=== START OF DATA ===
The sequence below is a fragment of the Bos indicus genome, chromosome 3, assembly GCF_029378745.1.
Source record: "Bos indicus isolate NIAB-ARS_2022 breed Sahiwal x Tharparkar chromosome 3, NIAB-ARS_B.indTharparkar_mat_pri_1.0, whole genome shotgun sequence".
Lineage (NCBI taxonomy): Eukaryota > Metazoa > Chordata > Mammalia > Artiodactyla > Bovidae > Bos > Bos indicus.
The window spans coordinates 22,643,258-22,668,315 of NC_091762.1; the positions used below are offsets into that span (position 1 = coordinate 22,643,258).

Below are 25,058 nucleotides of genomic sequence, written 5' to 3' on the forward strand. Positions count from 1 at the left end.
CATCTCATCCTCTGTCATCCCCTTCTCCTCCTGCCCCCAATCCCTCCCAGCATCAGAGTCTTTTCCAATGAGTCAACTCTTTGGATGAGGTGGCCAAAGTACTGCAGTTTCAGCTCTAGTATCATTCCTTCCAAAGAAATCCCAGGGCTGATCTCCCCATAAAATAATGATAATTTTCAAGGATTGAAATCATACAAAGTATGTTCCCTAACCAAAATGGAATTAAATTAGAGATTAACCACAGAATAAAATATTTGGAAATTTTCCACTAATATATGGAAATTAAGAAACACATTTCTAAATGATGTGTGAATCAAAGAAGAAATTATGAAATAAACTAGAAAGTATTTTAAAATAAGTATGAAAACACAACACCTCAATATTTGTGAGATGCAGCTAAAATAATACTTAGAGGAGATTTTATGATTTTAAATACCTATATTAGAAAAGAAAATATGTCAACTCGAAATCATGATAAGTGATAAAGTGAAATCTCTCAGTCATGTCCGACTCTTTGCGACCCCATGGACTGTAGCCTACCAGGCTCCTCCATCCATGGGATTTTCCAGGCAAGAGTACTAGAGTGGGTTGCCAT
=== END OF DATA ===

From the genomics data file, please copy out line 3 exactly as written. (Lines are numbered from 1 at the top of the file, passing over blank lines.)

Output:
Lineage (NCBI taxonomy): Eukaryota > Metazoa > Chordata > Mammalia > Artiodactyla > Bovidae > Bos > Bos indicus.